Connecting Rural Ohio
Connecting Rural Ohio: New Straitsville
New Straitsville is a village of 774 (U.S. 2000 census data) in Coal Township in southern Perry County, about 50 miles east-southeast of Columbus. It is situated at the intersection of Ohio State Routes 93, 216 and 595.
Prehistoric mound builders inhabited Perry County centuries before the Delaware tribe lived in the area. The ancient peoples created over 100 burial mounds and other earthworks in Perry County.
In 1751 Perry County's first white visitor, surveyor Christopher Gist, camped near Buckeye Lake. Other visitors followed, but no settlers established residence until the next century. In addition to being fertile farmland, the area contained substantial deposits of clay, iron and coal.
People descended from British Isles immigrants founded new Straitsville in 1870. The town celebrated that heritage often. Turn of the century newspapers show events celebrating Robbie Burns’ birthday for the Scots, St. Patrick’s Day, for the Irish, St. David’s Day for the Welsh. A group named the Sons of St. George gathered and shared stories from old England. The programs for these groups show members giving recitations and songs in the old languages. No one speaks Gaelic or Welsh in New Straitsville anymore but they still demonstrate their pride in their heritage.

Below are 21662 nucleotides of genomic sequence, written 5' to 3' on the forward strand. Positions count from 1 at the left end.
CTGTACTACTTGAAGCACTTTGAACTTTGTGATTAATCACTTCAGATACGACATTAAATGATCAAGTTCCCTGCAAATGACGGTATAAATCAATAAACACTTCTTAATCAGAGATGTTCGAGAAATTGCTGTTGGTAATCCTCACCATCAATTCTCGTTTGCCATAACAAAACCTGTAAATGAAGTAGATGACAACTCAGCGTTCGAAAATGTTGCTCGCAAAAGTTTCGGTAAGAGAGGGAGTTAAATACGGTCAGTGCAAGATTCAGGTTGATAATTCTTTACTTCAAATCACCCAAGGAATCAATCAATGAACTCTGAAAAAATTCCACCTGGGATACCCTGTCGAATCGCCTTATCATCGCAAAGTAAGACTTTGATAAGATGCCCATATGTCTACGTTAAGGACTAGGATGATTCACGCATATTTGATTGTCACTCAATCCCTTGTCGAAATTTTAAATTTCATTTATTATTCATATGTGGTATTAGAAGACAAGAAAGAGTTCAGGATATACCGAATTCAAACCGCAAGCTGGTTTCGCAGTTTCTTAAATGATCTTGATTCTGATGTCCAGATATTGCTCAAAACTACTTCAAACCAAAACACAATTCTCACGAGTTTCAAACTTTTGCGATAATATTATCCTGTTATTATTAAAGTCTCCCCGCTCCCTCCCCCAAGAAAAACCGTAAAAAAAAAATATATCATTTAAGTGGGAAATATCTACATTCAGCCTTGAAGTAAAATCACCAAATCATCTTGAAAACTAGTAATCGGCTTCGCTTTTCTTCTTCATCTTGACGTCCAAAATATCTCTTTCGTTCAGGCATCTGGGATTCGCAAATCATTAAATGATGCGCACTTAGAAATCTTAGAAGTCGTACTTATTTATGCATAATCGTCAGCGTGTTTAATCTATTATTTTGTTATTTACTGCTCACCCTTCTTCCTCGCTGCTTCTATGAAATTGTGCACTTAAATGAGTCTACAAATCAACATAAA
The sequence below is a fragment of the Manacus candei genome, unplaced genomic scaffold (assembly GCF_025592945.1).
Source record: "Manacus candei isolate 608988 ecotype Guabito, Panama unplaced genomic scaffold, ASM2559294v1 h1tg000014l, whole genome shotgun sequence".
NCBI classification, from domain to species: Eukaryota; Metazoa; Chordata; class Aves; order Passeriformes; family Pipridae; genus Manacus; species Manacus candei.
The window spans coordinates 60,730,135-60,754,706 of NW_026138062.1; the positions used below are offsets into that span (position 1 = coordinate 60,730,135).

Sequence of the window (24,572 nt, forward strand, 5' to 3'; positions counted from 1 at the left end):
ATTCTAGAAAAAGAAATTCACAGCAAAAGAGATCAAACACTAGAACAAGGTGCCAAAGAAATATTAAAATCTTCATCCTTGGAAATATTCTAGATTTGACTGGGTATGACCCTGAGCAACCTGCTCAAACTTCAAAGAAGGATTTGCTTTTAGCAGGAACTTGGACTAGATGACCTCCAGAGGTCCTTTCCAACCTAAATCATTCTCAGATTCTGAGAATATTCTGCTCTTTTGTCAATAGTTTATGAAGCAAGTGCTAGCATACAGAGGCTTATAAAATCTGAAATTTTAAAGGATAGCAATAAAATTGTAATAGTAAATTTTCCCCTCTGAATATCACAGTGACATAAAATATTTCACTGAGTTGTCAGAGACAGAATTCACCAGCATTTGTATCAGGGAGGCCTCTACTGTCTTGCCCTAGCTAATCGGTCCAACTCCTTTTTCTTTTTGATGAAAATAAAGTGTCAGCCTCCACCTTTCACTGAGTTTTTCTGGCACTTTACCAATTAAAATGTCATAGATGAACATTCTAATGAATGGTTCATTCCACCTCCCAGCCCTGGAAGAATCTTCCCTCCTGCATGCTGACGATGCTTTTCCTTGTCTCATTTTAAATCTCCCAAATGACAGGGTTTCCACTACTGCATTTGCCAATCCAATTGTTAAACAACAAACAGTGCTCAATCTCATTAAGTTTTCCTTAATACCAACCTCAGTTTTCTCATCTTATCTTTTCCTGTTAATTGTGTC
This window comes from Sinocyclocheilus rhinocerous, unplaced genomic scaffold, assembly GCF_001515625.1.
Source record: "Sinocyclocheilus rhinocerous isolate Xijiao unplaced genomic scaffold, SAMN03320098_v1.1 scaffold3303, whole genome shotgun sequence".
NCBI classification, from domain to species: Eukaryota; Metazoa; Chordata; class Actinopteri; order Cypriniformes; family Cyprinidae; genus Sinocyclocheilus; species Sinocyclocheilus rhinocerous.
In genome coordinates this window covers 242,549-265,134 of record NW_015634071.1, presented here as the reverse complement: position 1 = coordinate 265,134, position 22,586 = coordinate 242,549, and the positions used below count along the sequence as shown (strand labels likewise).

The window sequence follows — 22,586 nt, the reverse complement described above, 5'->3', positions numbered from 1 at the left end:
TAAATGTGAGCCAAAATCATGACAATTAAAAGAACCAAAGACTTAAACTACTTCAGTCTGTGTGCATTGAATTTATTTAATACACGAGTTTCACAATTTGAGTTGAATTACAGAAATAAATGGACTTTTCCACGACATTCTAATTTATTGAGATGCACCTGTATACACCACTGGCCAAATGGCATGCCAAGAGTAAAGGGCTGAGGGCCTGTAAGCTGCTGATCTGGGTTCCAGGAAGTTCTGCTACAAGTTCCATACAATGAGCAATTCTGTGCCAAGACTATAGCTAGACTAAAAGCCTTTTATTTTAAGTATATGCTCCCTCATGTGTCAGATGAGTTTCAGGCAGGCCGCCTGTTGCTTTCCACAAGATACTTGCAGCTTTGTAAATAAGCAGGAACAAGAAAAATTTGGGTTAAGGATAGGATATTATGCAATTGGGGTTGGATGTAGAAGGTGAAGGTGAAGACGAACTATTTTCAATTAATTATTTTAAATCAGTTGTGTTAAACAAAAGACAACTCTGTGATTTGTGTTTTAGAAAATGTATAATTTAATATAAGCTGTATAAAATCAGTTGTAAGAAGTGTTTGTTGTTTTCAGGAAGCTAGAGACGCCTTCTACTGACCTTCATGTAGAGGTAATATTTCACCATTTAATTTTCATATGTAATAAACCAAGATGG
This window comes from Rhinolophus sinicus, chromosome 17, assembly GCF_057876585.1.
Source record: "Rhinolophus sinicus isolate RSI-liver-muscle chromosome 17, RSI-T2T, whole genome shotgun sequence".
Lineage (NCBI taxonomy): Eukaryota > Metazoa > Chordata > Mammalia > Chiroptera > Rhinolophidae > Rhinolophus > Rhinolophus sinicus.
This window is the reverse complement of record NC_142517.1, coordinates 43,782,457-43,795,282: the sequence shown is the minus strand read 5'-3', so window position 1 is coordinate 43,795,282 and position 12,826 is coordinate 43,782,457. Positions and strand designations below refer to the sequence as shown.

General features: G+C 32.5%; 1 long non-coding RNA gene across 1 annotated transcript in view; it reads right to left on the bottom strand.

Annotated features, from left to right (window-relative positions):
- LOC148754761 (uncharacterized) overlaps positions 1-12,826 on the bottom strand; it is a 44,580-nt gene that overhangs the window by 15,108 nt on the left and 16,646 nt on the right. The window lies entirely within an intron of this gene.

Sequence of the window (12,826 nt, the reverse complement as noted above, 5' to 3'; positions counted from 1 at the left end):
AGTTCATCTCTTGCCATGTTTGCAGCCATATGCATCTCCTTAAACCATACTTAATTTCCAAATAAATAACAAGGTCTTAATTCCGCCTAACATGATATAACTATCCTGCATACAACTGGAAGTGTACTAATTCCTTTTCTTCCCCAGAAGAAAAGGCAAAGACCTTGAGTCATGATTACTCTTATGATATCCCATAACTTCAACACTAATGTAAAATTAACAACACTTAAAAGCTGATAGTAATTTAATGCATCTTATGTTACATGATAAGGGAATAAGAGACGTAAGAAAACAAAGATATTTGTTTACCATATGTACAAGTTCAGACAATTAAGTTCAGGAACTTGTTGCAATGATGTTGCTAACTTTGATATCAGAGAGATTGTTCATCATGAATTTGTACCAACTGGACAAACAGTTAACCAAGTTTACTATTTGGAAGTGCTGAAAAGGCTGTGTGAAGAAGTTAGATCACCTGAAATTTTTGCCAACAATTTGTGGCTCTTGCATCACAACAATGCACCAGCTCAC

The New Straitsville Mining Company established the village as a coal-mining town to provide housing for the company's workers. The village grew quickly and by 1880 claimed more than 4000 residents. The “animated” village on a branch of the Hocking Valley Railroad became known as one of the origins of a national coal miners union.
Coal-works, stores, shops, dwellings, and churches grew up as if by magic. Miners, mechanics, general laborers and businessmen gathered from nearly all quarters of the globe. The population of the place increased wonderfully, and in a short time it appeared to be almost a city. It contained a bank post office, railroad station, telegraph offices, furnace, and stores, shops, etc., corresponding with the population and business of the place. It also claimed a large union schoolhouse of eight rooms, four churches and a number of costly private residences.